- What manufacturing processes should be followed to keep these new products free from pathogens and other contaminants?
- What additives, preservatives, or other substances, if any, should be allowed in the production of meat from cell culture technology?
- How should the new products be labeled? Should labels disclose whether a product is grown from cell cultures?
- Should producers be allowed to call their products “meat”, or should a separate term be used to distinguish conventional meat versus cultured meat?
The FDA announced a public meeting scheduled for July 12, 2018 to address these topics. FDA could choose to propose industry regulations in the near future. Any such regulations would need to be in concert with the USDA, which currently oversees the slaughter and manufacturing of conventional meat products.
In a somewhat unexpected but highly significant move, United States District Judge David Procter (Northern District of Alabama), who is presiding over the In re Blue Cross Blue Shield Antitrust Litigation (Case No. 2:13-cv-20000, N.D. Alabama), has granted defendants’ request that he certify his ruling that the defendants’ alleged conduct should be assessed under a per se standard (and not the “rule of reason”) for immediate interlocutory appeal to the 11th Circuit Court of Appeals. So, unless the 11th Circuit rejects Judge Procter’s request, it appears that we will receive an appellate court decision on this issue prior to the entry of a final judgment in this massive, and closely watched, action.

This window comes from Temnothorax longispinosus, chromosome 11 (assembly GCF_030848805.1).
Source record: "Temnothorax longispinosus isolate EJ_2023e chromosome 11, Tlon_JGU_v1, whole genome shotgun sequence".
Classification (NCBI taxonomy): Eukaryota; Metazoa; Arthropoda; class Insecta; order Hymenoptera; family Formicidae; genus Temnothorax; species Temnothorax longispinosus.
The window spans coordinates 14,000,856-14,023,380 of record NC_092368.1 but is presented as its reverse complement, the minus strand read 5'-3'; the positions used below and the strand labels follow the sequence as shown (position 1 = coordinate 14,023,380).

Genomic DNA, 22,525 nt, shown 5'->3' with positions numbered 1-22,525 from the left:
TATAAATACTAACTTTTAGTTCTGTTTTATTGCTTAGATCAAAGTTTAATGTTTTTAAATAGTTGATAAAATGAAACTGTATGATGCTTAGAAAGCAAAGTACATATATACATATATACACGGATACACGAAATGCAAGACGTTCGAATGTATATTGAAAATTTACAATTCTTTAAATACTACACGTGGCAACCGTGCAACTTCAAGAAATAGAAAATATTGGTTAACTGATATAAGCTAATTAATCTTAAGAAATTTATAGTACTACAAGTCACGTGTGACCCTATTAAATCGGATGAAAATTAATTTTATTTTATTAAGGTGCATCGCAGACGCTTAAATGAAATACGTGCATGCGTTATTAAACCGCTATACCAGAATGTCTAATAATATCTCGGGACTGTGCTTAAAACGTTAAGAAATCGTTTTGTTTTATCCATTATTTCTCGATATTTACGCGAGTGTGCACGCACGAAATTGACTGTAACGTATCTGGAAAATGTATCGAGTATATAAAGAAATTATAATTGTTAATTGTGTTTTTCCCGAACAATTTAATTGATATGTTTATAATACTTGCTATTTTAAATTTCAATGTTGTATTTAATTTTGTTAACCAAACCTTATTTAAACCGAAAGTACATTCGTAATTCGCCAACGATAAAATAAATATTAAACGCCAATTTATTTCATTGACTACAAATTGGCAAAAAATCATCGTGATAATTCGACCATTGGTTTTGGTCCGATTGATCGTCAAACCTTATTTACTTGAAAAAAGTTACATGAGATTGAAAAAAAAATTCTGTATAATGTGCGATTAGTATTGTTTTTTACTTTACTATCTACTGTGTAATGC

The multi-district litigation matter, which is now almost five years old, combined over 80 separate lawsuits from all across the country into two putative classes of plaintiffs – a subscriber class and provider class – and, as Judge Procter has noted, is “reportedly one of the largest (if not the largest) antitrust litigations ever filed.” As Judge Procter has further explained, in all of these cases, “the plaintiffs allege that the defendants (virtually all of the Blue Cross Blue Shield insurers across the nation – “the Blues”) have violated the antitrust laws by agreeing to allocate exclusive geographic service areas, imposing output restrictions, fixing prices for certain products and services secured from health care providers, and boycotting health care providers who reside outside of a Plan’s allocated geographic service area.” In an April 5 decision, the Court held that “Defendants’ aggregation of a market allocation scheme together with certain other output restrictions is due to be analyzed under the per se standard of review,” a ruling that would permit plaintiffs to prove liability in the case against the Blues simply by showing that the defendants entered into such an agreement, without being required to prove that the effect of any such alleged agreement was anticompetitive and/or counterbalanced by procompetitive benefits (unlike in a “rule of reason” case, which would require such additional proof). Recognizing the significance of the ruling, the Blues quickly filed a request that they be permitted to appeal the decision to the 11th Circuit, rather than await a final judgment in the matter. Continue Reading